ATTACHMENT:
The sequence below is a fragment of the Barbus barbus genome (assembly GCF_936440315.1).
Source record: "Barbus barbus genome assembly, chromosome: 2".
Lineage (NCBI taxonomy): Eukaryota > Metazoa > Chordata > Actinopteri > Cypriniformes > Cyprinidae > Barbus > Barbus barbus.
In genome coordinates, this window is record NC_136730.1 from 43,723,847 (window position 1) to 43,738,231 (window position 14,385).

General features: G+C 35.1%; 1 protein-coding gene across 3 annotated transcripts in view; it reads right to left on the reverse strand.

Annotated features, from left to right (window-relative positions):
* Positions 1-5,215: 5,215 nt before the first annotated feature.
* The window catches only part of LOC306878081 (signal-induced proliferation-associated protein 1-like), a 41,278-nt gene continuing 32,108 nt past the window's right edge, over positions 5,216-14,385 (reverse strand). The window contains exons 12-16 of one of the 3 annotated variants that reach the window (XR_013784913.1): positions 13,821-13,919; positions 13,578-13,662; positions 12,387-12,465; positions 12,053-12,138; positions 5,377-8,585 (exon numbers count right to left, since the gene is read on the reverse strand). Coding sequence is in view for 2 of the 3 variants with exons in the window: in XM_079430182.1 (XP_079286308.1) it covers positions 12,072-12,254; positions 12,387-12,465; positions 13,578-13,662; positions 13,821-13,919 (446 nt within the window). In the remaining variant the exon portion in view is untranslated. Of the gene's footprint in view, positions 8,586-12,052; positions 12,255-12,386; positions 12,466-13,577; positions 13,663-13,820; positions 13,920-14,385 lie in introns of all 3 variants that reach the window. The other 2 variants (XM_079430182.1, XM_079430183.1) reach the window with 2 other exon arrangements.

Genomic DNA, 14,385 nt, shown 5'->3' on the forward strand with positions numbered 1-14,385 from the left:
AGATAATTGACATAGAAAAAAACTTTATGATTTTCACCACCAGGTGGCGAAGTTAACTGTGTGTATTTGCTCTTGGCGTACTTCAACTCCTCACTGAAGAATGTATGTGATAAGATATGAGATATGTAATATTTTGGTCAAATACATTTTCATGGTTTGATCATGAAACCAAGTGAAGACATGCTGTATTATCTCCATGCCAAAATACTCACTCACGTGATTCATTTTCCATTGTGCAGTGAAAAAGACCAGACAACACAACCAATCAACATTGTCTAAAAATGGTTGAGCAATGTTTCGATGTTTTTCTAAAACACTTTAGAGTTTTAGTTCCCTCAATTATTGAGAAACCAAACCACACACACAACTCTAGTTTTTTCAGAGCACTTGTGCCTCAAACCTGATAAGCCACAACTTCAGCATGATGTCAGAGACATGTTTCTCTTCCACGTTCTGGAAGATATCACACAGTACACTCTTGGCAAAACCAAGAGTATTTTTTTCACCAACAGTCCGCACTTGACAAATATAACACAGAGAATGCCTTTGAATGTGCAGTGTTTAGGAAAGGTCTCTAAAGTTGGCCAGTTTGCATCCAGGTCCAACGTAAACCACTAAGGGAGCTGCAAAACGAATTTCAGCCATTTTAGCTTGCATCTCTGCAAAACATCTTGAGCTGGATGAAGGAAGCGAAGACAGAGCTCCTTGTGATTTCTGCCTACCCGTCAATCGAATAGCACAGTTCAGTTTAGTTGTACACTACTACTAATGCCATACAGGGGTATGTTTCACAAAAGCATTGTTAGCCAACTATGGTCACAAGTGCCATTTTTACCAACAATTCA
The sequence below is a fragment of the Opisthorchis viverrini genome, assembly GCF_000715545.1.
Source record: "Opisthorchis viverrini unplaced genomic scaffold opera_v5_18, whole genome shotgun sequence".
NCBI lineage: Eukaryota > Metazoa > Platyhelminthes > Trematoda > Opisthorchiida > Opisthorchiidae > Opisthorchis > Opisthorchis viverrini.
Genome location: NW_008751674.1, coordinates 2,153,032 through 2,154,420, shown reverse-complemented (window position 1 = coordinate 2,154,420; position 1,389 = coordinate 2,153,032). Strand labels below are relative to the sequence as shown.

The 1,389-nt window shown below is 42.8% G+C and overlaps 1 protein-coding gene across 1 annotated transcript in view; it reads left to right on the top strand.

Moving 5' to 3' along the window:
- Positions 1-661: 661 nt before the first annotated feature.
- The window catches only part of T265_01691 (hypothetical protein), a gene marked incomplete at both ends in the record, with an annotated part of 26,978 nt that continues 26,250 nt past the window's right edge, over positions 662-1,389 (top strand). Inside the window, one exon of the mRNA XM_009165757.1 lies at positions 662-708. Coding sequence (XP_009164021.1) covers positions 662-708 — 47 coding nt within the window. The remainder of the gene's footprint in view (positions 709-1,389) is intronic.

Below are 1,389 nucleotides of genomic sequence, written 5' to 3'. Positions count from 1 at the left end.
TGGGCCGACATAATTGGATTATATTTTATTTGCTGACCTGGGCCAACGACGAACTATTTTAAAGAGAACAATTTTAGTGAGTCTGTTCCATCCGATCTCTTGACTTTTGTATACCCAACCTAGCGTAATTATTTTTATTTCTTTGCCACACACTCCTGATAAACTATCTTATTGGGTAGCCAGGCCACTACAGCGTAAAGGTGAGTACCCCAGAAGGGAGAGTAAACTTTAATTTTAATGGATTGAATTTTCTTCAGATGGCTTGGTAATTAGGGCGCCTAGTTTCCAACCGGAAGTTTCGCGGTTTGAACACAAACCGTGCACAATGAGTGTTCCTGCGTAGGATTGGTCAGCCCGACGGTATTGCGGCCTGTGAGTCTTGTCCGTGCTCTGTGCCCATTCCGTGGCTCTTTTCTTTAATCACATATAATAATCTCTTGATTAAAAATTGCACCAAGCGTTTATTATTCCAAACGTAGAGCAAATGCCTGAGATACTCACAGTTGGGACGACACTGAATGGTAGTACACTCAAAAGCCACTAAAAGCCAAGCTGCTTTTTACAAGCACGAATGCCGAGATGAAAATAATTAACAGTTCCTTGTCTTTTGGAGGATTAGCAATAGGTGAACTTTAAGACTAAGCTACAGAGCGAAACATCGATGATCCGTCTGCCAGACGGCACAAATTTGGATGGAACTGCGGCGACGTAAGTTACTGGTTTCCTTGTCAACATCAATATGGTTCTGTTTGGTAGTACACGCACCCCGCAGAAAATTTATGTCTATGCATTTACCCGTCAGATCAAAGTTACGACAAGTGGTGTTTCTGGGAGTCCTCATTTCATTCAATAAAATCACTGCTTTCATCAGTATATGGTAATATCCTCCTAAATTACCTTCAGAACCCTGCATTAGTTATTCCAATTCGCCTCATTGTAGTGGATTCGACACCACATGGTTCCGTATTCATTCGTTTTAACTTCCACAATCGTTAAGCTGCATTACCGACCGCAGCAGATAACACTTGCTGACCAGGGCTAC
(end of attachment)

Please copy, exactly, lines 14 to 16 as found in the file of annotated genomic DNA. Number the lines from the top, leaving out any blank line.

Genome location: NW_008751674.1, coordinates 2,153,032 through 2,154,420, shown reverse-complemented (window position 1 = coordinate 2,154,420; position 1,389 = coordinate 2,153,032). Strand labels below are relative to the sequence as shown.

The 1,389-nt window shown below is 42.8% G+C and overlaps 1 protein-coding gene across 1 annotated transcript in view; it reads left to right on the top strand.

Moving 5' to 3' along the window: